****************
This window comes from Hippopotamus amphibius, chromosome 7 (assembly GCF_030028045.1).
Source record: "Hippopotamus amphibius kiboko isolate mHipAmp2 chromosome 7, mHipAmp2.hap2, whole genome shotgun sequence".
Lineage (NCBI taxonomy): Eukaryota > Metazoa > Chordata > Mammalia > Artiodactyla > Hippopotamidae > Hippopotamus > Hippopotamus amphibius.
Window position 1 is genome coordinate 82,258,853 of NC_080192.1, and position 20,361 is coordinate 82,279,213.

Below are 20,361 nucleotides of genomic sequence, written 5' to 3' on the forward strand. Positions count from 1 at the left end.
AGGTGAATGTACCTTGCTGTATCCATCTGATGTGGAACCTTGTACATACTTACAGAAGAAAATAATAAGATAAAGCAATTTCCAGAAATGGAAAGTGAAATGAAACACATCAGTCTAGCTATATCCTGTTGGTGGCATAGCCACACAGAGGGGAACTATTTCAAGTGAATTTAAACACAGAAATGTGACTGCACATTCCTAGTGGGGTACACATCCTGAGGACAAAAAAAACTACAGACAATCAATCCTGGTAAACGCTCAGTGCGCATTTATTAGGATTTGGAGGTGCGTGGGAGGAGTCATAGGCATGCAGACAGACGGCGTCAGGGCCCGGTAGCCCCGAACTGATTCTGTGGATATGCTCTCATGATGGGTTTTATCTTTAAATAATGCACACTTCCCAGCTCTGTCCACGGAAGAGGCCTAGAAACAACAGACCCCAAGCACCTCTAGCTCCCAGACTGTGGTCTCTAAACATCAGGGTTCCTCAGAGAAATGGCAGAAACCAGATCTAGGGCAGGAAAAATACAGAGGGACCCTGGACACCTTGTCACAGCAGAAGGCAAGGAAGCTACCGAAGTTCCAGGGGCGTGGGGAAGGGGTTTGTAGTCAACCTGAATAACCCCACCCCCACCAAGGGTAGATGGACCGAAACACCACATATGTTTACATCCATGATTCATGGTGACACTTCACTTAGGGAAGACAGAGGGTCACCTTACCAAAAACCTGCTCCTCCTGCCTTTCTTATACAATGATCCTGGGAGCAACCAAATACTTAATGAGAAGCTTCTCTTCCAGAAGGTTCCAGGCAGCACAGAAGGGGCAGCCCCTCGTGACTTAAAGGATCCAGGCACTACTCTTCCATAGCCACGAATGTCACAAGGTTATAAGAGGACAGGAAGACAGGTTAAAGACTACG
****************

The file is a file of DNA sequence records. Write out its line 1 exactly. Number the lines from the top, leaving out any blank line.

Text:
This window comes from Hippopotamus amphibius, chromosome 7 (assembly GCF_030028045.1).